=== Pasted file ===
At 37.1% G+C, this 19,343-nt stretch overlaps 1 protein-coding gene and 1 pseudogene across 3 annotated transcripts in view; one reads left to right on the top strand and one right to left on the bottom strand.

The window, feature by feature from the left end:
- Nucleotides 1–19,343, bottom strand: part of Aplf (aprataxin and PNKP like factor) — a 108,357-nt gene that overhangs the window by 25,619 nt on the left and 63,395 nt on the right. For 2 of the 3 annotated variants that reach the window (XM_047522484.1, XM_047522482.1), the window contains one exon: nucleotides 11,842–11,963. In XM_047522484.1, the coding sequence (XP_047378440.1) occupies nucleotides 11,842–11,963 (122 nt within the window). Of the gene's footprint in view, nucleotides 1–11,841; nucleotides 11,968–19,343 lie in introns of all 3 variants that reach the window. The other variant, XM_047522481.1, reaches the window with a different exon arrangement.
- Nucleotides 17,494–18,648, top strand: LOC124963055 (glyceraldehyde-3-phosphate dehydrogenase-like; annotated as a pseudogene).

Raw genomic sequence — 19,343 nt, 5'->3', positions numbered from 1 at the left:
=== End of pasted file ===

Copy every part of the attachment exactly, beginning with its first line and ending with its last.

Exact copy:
At 37.1% G+C, this 19,343-nt stretch overlaps 1 protein-coding gene and 1 pseudogene across 3 annotated transcripts in view; one reads left to right on the top strand and one right to left on the bottom strand.

The window, feature by feature from the left end:
- Nucleotides 1–19,343, bottom strand: part of Aplf (aprataxin and PNKP like factor) — a 108,357-nt gene that overhangs the window by 25,619 nt on the left and 63,395 nt on the right. For 2 of the 3 annotated variants that reach the window (XM_047522484.1, XM_047522482.1), the window contains one exon: nucleotides 11,842–11,963. In XM_047522484.1, the coding sequence (XP_047378440.1) occupies nucleotides 11,842–11,963 (122 nt within the window). Of the gene's footprint in view, nucleotides 1–11,841; nucleotides 11,968–19,343 lie in introns of all 3 variants that reach the window. The other variant, XM_047522481.1, reaches the window with a different exon arrangement.
- Nucleotides 17,494–18,648, top strand: LOC124963055 (glyceraldehyde-3-phosphate dehydrogenase-like; annotated as a pseudogene).

Raw genomic sequence — 19,343 nt, 5'->3', positions numbered from 1 at the left: